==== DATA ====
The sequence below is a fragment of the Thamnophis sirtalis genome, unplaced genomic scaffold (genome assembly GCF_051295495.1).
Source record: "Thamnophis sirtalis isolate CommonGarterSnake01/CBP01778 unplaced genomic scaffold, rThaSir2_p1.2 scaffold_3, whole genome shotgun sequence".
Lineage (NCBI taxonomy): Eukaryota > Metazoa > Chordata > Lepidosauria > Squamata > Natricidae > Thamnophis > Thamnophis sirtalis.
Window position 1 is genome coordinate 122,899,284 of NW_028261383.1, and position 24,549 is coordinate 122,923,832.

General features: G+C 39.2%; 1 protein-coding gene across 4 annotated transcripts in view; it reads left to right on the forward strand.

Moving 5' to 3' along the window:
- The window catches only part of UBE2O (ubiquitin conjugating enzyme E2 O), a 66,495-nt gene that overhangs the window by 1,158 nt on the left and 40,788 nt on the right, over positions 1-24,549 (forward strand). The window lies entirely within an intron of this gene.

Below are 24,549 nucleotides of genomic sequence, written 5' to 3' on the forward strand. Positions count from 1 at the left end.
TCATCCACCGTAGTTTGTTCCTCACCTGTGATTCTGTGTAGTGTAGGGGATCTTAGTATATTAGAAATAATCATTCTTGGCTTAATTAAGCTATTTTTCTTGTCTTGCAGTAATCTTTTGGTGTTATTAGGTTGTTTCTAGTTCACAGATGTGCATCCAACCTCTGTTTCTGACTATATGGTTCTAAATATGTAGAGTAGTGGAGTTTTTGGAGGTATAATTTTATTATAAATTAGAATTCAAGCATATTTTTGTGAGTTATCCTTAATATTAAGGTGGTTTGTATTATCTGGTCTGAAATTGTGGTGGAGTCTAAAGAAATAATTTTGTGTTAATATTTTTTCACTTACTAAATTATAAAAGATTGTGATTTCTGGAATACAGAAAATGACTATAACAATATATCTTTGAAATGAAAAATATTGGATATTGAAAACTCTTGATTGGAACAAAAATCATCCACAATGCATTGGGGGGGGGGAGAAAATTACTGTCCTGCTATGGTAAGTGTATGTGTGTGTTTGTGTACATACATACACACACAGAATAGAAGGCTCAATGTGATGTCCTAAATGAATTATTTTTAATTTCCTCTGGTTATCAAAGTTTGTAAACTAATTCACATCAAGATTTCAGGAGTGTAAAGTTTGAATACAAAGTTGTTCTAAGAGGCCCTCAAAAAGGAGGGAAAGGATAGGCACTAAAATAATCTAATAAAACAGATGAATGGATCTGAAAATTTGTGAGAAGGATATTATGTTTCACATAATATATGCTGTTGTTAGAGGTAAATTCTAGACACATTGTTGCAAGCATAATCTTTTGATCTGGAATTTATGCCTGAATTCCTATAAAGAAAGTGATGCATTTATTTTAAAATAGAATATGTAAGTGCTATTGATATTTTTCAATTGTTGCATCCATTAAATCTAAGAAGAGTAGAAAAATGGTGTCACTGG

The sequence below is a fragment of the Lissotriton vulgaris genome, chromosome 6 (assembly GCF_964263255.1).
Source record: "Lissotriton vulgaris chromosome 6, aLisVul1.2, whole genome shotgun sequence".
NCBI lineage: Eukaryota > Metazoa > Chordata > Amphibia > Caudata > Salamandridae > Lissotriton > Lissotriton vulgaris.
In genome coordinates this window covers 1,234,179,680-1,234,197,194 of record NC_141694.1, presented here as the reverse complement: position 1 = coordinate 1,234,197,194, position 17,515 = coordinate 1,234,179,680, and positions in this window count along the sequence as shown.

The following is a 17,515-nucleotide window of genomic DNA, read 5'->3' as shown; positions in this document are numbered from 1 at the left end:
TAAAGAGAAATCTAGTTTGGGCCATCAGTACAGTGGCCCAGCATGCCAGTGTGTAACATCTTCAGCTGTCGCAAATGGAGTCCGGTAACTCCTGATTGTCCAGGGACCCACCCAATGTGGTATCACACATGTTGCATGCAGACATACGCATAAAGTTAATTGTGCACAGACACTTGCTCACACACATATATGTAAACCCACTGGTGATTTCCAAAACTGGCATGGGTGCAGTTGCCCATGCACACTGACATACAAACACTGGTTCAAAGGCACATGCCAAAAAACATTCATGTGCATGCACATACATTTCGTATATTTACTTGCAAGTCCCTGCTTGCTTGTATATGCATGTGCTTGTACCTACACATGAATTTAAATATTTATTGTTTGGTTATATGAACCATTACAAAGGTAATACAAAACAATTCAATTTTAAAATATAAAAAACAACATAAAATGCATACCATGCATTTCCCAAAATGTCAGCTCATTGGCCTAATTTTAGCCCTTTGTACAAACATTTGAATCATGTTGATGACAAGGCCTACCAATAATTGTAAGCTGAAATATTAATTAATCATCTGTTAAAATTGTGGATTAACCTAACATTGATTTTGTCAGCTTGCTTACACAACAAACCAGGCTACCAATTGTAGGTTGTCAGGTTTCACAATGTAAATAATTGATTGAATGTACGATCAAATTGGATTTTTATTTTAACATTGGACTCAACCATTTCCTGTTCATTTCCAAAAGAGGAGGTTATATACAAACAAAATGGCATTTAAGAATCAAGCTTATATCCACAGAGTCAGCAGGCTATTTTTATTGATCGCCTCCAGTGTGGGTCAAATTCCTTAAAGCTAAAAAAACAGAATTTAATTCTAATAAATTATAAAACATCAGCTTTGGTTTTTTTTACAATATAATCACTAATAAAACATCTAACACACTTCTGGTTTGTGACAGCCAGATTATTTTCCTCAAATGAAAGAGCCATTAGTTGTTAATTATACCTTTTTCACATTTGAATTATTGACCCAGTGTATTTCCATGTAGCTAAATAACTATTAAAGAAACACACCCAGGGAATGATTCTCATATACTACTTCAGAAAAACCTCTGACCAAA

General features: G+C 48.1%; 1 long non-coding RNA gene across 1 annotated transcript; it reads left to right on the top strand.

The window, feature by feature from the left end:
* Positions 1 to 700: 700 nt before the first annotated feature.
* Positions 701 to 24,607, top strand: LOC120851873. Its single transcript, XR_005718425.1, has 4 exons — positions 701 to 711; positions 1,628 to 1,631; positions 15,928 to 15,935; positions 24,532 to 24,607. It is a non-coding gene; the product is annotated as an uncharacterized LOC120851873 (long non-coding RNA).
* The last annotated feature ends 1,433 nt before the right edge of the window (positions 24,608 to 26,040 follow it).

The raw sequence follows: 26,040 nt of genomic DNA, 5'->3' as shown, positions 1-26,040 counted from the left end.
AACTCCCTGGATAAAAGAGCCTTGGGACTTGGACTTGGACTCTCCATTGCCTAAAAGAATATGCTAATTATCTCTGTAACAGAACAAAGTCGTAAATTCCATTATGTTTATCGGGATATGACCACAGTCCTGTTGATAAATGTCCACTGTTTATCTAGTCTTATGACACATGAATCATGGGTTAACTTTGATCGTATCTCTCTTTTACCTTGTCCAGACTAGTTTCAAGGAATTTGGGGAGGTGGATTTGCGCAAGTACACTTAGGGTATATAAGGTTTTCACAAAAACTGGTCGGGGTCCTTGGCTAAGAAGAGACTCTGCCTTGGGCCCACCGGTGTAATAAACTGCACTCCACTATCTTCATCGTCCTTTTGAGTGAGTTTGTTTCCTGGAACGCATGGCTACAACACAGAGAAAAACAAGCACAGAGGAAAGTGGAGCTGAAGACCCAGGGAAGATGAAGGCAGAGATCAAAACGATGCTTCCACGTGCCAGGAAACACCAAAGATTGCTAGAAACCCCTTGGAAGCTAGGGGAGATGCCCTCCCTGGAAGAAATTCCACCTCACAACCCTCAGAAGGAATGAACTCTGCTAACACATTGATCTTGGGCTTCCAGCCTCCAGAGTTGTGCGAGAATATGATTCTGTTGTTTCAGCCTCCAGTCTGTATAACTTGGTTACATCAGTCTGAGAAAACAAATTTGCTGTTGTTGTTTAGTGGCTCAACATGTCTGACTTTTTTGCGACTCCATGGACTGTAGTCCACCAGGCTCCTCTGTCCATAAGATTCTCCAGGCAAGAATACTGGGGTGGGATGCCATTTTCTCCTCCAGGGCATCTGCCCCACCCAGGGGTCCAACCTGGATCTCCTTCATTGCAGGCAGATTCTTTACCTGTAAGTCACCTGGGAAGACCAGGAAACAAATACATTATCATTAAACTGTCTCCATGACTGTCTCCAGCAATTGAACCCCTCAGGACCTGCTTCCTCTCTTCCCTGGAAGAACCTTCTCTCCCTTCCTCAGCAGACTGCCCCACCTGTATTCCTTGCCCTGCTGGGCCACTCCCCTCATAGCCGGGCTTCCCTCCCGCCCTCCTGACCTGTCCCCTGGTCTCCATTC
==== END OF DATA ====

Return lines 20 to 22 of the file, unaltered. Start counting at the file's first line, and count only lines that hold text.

* The last annotated feature ends 1,433 nt before the right edge of the window (positions 24,608 to 26,040 follow it).

The raw sequence follows: 26,040 nt of genomic DNA, 5'->3' as shown, positions 1-26,040 counted from the left end.
AACTCCCTGGATAAAAGAGCCTTGGGACTTGGACTTGGACTCTCCATTGCCTAAAAGAATATGCTAATTATCTCTGTAACAGAACAAAGTCGTAAATTCCATTATGTTTATCGGGATATGACCACAGTCCTGTTGATAAATGTCCACTGTTTATCTAGTCTTATGACACATGAATCATGGGTTAACTTTGATCGTATCTCTCTTTTACCTTGTCCAGACTAGTTTCAAGGAATTTGGGGAGGTGGATTTGCGCAAGTACACTTAGGGTATATAAGGTTTTCACAAAAACTGGTCGGGGTCCTTGGCTAAGAAGAGACTCTGCCTTGGGCCCACCGGTGTAATAAACTGCACTCCACTATCTTCATCGTCCTTTTGAGTGAGTTTGTTTCCTGGAACGCATGGCTACAACACAGAGAAAAACAAGCACAGAGGAAAGTGGAGCTGAAGACCCAGGGAAGATGAAGGCAGAGATCAAAACGATGCTTCCACGTGCCAGGAAACACCAAAGATTGCTAGAAACCCCTTGGAAGCTAGGGGAGATGCCCTCCCTGGAAGAAATTCCACCTCACAACCCTCAGAAGGAATGAACTCTGCTAACACATTGATCTTGGGCTTCCAGCCTCCAGAGTTGTGCGAGAATATGATTCTGTTGTTTCAGCCTCCAGTCTGTATAACTTGGTTACATCAGTCTGAGAAAACAAATTTGCTGTTGTTGTTTAGTGGCTCAACATGTCTGACTTTTTTGCGACTCCATGGACTGTAGTCCACCAGGCTCCTCTGTCCATAAGATTCTCCAGGCAAGAATACTGGGGTGGGATGCCATTTTCTCCTCCAGGGCATCTGCCCCACCCAGGGGTCCAACCTGGATCTCCTTCATTGCAGGCAGATTCTTTACCTGTAAGTCACCTGGGAAGACCAGGAAACAAATACATTATCATTAAACTGTCTCCATGACTGTCTCCAGCAATTGAACCCCTCAGGACCTGCTTCCTCTCTTCCCTGGAAGAACCTTCTCTCCCTTCCTCAGCAGACTGCCCCACCTGTATTCCTTGCCCTGCTGGGCCACTCCCCTCATAGCCGGGCTTCCCTCCCGCCCTCCTGACCTGTCCCCTGGTCTCCATTC